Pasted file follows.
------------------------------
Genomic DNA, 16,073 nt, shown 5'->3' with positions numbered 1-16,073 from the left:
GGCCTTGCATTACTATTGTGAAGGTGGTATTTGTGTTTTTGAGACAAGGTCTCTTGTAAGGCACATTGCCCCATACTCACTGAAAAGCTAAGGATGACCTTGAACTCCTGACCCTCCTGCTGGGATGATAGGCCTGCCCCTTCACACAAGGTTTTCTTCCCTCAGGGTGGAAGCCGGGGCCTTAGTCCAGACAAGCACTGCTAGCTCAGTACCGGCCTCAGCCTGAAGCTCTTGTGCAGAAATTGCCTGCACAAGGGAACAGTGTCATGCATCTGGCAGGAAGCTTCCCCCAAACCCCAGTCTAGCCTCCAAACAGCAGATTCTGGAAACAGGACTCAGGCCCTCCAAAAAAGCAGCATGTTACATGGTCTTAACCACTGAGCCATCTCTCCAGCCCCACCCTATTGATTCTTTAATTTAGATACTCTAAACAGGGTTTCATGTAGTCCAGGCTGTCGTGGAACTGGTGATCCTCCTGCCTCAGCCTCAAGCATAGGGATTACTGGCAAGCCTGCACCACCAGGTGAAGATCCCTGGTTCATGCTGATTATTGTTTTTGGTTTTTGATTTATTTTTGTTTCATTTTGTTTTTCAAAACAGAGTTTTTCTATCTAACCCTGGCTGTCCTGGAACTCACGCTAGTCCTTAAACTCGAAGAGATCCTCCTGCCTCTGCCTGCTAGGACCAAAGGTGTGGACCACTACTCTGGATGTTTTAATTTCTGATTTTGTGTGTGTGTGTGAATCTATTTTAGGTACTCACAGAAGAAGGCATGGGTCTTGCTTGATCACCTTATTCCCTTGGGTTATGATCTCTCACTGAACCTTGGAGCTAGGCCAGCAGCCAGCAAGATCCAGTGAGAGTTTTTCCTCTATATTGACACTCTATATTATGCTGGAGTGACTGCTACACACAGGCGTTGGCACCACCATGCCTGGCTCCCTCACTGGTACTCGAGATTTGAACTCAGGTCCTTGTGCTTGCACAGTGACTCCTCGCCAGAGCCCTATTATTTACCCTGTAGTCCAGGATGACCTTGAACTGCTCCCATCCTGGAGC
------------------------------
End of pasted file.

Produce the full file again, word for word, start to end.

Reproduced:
Genomic DNA, 16,073 nt, shown 5'->3' with positions numbered 1-16,073 from the left:
GGCCTTGCATTACTATTGTGAAGGTGGTATTTGTGTTTTTGAGACAAGGTCTCTTGTAAGGCACATTGCCCCATACTCACTGAAAAGCTAAGGATGACCTTGAACTCCTGACCCTCCTGCTGGGATGATAGGCCTGCCCCTTCACACAAGGTTTTCTTCCCTCAGGGTGGAAGCCGGGGCCTTAGTCCAGACAAGCACTGCTAGCTCAGTACCGGCCTCAGCCTGAAGCTCTTGTGCAGAAATTGCCTGCACAAGGGAACAGTGTCATGCATCTGGCAGGAAGCTTCCCCCAAACCCCAGTCTAGCCTCCAAACAGCAGATTCTGGAAACAGGACTCAGGCCCTCCAAAAAAGCAGCATGTTACATGGTCTTAACCACTGAGCCATCTCTCCAGCCCCACCCTATTGATTCTTTAATTTAGATACTCTAAACAGGGTTTCATGTAGTCCAGGCTGTCGTGGAACTGGTGATCCTCCTGCCTCAGCCTCAAGCATAGGGATTACTGGCAAGCCTGCACCACCAGGTGAAGATCCCTGGTTCATGCTGATTATTGTTTTTGGTTTTTGATTTATTTTTGTTTCATTTTGTTTTTCAAAACAGAGTTTTTCTATCTAACCCTGGCTGTCCTGGAACTCACGCTAGTCCTTAAACTCGAAGAGATCCTCCTGCCTCTGCCTGCTAGGACCAAAGGTGTGGACCACTACTCTGGATGTTTTAATTTCTGATTTTGTGTGTGTGTGTGAATCTATTTTAGGTACTCACAGAAGAAGGCATGGGTCTTGCTTGATCACCTTATTCCCTTGGGTTATGATCTCTCACTGAACCTTGGAGCTAGGCCAGCAGCCAGCAAGATCCAGTGAGAGTTTTTCCTCTATATTGACACTCTATATTATGCTGGAGTGACTGCTACACACAGGCGTTGGCACCACCATGCCTGGCTCCCTCACTGGTACTCGAGATTTGAACTCAGGTCCTTGTGCTTGCACAGTGACTCCTCGCCAGAGCCCTATTATTTACCCTGTAGTCCAGGATGACCTTGAACTGCTCCCATCCTGGAGC